Hope changes everything
Gabriella Carafa reflects on her daughter’s birth in North America’s first Accessible Care Pregnancy Clinic and Sunnybrook’s person-centred approach
On the day that Gabriella Carafa was scheduled to deliver her daughter Giovanna by caesarean section, Sunnybrook sonographer Vasi Stratulat waited with bated breath for the good news.
After nearly nine months of caring for the mother-to-be and watching her baby grow in utero, Vasi was anxious to see the infant safely delivered and in Gabriella’s arms.
“My goal is always to see how much I can connect with a patient, to get to know more about their personal life and what they’re going through,” Vasi says. She approaches every appointment on the patient’s own terms, actively listening to ensure everyone feels heard before beginning an examination.
Over time, Vasi says: “You get to be a little bit closer – not just with the mind, but with the heart.”
A uniquely person-centred approach to pregnancy care defines Sunnybrook’s DAN Women & Babies Program and its Accessible Care Pregnancy Clinic. Established in 2017 by Sunnybrook high-risk obstetrician Dr. Anne Berndl, the clinic – North America’s first – provides specialized care for women, trans and non-binary people with physical disabilities who are pregnant or contemplating a pregnancy. More than 200 patients have benefitted from the clinic’s multidisciplinary assessment and care, which extends from family planning through pregnancy, labour and the postpartum period.
Dr. Berndl leads the clinic with advanced practice nurse Liz Jung, a specially trained sonography team and a full range of specialists, including orthopaedic surgeons, neurologists and rheumatologists, and access to physiatrists, occupational therapists, physiotherapists and social workers.
“A conversation of possibility”
Two years after her daughter’s birth, Gabriella says the clinic’s approach to person-centred care continues to resonate with her. “It was always a conversation of possibility,” says Gabriella, who herself brings a similar approach to her own work as a perinatal social worker.
Gabriella thinks back to the clinic’s approach to her ultrasound appointments. “Everyone took the time to make sure I was comfortable during ultrasounds,” she says. “They explored whether I needed a different position or extra pillows. It was never, ‘We have to do it this way.’ They focused on what was possible for me and the additional supports I needed to get there.”
Sunnybrook’s Accessible Care Pregnancy Clinic is widely regarded as the model for high-quality obstetrical care. Believing that every person with disabilities has a right to barrier-free care, Dr. Berndl and her team wrote and published new clinical guidelines through the Society of Obstetricians and Gynaecologists of Canada. They are the first guidelines in the world to assess birth care for people with disabilities.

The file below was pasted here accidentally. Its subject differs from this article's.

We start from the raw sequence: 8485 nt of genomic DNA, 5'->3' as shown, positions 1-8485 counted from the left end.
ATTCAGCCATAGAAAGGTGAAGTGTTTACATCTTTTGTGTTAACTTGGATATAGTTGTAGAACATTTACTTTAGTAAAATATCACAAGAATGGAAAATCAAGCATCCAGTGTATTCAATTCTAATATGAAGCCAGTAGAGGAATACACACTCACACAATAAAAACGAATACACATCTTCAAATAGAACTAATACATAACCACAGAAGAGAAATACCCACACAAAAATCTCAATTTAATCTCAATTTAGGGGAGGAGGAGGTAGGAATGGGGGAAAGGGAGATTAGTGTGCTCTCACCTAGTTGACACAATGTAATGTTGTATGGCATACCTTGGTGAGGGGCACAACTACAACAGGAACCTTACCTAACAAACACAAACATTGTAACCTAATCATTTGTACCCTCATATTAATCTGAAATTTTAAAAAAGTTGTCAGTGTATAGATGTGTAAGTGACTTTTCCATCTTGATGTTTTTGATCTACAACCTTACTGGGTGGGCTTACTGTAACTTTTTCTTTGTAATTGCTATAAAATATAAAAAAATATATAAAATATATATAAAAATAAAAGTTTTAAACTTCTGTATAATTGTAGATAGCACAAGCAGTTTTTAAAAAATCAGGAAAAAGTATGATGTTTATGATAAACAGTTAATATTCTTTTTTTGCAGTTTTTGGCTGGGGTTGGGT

Commitment to health equity
The Accessible Care Pregnancy Clinic is supported by donors who value Sunnybrook’s commitment to health equity and personalized care for people with complex health needs.
“There’s such a history of prejudice and bias against people with physical disabilities yet we know that we can help many people have a safe and healthy pregnancy,” Dr. Berndl explains. She and her team prioritize personalized care that is respectful, cognizant of each person’s individuality and grounded in an understanding that every patient is an expert in their own body and their lives.
Among many examples, that means including family members in caesarean births, organizing birth photos for moms who receive a general anaesthetic and matching every patient to a sonographer who cares for them throughout their pregnancy and sometimes even makes a special visit to mom and her newborn.
Today, watching Giovanna, now two years old, run toward her with her arms held wide, Gabriella smiles at the thought that, soon, other Canadians with disabilities will have access to the exceptional kind of care she received.
“That’s my hope and I feel like it’s also their hope.”
Gabriella reaches out to pull Giovanna onto her lap and snuggle her close, adding: “I’ve always believed hope changes everything.
Sunnybrook teams in the Odette Cancer Program and DAN Women & Babies Program came together to remove a cancerous tumour from Liz Chanruang’s brain